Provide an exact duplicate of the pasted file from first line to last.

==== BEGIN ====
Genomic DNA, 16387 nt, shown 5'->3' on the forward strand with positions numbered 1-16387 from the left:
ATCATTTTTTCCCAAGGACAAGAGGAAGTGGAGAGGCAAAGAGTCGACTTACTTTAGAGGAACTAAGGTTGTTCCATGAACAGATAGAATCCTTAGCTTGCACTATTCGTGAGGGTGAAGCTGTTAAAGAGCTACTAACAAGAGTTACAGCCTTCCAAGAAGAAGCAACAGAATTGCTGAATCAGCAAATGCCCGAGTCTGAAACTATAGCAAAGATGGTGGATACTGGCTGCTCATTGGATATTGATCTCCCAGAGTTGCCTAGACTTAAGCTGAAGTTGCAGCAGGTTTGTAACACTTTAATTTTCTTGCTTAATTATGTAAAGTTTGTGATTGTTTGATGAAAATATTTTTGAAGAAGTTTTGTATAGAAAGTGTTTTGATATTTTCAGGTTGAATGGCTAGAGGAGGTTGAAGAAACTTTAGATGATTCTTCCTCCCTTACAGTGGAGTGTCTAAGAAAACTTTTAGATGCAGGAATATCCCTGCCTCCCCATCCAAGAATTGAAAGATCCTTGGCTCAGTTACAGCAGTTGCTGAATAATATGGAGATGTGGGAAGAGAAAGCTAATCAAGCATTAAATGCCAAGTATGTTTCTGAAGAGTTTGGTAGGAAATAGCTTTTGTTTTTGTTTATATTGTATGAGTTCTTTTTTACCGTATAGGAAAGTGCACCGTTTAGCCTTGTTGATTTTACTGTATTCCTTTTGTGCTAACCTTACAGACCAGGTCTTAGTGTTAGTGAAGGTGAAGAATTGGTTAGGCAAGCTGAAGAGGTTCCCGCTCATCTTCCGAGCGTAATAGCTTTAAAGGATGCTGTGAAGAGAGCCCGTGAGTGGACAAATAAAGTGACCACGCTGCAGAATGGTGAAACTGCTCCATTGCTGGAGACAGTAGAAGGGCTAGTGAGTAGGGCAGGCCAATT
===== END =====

Genomic DNA, 16387 nt, shown 5'->3' on the forward strand with positions numbered 1-16387 from the left:
ATCATTTTTTCCCAAGGACAAGAGGAAGTGGAGAGGCAAAGAGTCGACTTACTTTAGAGGAACTAAGGTTGTTCCATGAACAGATAGAATCCTTAGCTTGCACTATTCGTGAGGGTGAAGCTGTTAAAGAGCTACTAACAAGAGTTACAGCCTTCCAAGAAGAAGCAACAGAATTGCTGAATCAGCAAATGCCCGAGTCTGAAACTATAGCAAAGATGGTGGATACTGGCTGCTCATTGGATATTGATCTCCCAGAGTTGCCTAGACTTAAGCTGAAGTTGCAGCAGGTTTGTAACACTTTAATTTTCTTGCTTAATTATGTAAAGTTTGTGATTGTTTGATGAAAATATTTTTGAAGAAGTTTTGTATAGAAAGTGTTTTGATATTTTCAGGTTGAATGGCTAGAGGAGGTTGAAGAAACTTTAGATGATTCTTCCTCCCTTACAGTGGAGTGTCTAAGAAAACTTTTAGATGCAGGAATATCCCTGCCTCCCCATCCAAGAATTGAAAGATCCTTGGCTCAGTTACAGCAGTTGCTGAATAATATGGAGATGTGGGAAGAGAAAGCTAATCAAGCATTAAATGCCAAGTATGTTTCTGAAGAGTTTGGTAGGAAATAGCTTTTGTTTTTGTTTATATTGTATGAGTTCTTTTTTACCGTATAGGAAAGTGCACCGTTTAGCCTTGTTGATTTTACTGTATTCCTTTTGTGCTAACCTTACAGACCAGGTCTTAGTGTTAGTGAAGGTGAAGAATTGGTTAGGCAAGCTGAAGAGGTTCCCGCTCATCTTCCGAGCGTAATAGCTTTAAAGGATGCTGTGAAGAGAGCCCGTGAGTGGACAAATAAAGTGACCACGCTGCAGAATGGTGAAACTGCTCCATTGCTGGAGACAGTAGAAGGGCTAGTGAGTAGGGCAGGCCAATT